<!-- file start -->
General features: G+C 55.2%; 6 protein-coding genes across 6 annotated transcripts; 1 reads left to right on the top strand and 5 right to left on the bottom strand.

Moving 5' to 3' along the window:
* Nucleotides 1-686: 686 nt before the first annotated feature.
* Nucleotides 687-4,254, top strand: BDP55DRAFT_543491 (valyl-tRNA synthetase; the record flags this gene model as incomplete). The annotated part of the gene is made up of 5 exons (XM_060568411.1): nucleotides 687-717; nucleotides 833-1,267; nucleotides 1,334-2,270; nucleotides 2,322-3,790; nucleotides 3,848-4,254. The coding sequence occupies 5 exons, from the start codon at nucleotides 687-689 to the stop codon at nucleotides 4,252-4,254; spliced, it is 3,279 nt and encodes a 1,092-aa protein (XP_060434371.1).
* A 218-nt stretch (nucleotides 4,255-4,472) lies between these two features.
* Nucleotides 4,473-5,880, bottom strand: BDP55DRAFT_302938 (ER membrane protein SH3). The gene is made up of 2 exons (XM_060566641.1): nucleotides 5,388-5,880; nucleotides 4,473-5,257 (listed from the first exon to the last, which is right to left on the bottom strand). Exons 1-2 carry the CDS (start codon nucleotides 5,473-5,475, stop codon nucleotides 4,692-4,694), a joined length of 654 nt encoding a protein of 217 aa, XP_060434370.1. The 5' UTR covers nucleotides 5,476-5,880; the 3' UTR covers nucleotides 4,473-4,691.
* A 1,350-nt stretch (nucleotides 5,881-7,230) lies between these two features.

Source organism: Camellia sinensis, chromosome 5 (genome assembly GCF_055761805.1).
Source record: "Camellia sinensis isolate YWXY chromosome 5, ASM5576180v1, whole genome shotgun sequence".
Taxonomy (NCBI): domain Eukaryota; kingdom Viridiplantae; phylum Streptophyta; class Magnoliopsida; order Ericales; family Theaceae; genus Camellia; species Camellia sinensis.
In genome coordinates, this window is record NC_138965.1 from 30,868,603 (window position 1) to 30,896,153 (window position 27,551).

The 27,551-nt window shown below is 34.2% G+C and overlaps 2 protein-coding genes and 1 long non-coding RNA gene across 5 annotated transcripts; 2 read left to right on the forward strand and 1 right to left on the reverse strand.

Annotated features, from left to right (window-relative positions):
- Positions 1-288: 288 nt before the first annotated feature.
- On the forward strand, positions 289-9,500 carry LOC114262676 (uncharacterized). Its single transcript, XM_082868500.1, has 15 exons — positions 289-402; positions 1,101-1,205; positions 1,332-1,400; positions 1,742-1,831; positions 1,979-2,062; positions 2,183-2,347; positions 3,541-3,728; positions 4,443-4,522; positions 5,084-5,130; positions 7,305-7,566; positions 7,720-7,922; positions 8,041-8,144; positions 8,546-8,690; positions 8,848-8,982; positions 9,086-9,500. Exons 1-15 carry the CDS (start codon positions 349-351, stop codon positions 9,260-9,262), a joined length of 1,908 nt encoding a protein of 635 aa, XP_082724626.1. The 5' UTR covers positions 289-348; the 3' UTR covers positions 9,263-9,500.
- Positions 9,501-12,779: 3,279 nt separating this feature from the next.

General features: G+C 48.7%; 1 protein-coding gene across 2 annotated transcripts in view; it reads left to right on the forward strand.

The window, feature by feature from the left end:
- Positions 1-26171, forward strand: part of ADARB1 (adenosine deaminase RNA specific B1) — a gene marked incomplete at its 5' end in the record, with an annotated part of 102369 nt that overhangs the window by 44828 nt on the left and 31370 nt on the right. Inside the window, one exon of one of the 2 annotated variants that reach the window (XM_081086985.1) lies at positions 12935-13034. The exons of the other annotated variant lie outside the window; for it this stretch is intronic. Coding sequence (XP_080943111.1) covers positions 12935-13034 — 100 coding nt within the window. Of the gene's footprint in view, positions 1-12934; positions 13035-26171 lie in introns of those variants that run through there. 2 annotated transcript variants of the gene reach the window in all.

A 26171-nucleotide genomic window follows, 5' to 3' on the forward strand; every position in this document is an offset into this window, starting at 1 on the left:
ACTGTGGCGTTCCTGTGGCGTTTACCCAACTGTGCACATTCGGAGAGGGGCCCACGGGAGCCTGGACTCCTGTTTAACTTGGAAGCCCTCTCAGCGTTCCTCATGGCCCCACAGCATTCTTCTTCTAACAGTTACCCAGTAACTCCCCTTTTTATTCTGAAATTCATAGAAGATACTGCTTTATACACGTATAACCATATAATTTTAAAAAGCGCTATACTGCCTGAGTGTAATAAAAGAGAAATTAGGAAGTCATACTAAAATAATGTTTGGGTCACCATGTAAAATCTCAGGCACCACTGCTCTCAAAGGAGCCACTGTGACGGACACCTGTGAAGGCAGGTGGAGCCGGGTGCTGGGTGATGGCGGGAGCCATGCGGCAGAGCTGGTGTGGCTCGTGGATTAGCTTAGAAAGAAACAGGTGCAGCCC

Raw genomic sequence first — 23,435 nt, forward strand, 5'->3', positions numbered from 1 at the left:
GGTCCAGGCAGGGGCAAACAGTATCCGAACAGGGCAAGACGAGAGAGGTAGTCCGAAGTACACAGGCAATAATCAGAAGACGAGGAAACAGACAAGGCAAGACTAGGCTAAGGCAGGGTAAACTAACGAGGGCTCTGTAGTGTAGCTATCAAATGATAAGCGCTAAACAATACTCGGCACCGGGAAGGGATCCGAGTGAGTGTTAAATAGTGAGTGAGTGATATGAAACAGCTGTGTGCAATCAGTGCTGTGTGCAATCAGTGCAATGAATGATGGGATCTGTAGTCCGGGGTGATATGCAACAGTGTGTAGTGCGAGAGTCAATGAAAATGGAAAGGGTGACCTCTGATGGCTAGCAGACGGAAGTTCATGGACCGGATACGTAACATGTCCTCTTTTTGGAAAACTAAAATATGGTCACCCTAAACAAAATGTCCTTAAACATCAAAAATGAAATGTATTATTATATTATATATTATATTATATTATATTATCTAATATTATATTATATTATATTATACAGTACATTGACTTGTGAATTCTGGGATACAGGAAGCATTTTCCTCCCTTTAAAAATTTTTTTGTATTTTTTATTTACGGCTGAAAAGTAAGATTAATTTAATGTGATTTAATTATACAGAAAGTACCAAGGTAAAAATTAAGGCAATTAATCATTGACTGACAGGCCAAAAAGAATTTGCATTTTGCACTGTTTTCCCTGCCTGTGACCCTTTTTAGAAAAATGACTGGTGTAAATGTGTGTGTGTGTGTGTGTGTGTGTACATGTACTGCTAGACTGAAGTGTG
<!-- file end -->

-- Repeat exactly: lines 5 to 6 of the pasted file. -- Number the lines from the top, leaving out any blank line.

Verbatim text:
* A 218-nt stretch (nucleotides 4,255-4,472) lies between these two features.
* Nucleotides 4,473-5,880, bottom strand: BDP55DRAFT_302938 (ER membrane protein SH3). The gene is made up of 2 exons (XM_060566641.1): nucleotides 5,388-5,880; nucleotides 4,473-5,257 (listed from the first exon to the last, which is right to left on the bottom strand). Exons 1-2 carry the CDS (start codon nucleotides 5,473-5,475, stop codon nucleotides 4,692-4,694), a joined length of 654 nt encoding a protein of 217 aa, XP_060434370.1. The 5' UTR covers nucleotides 5,476-5,880; the 3' UTR covers nucleotides 4,473-4,691.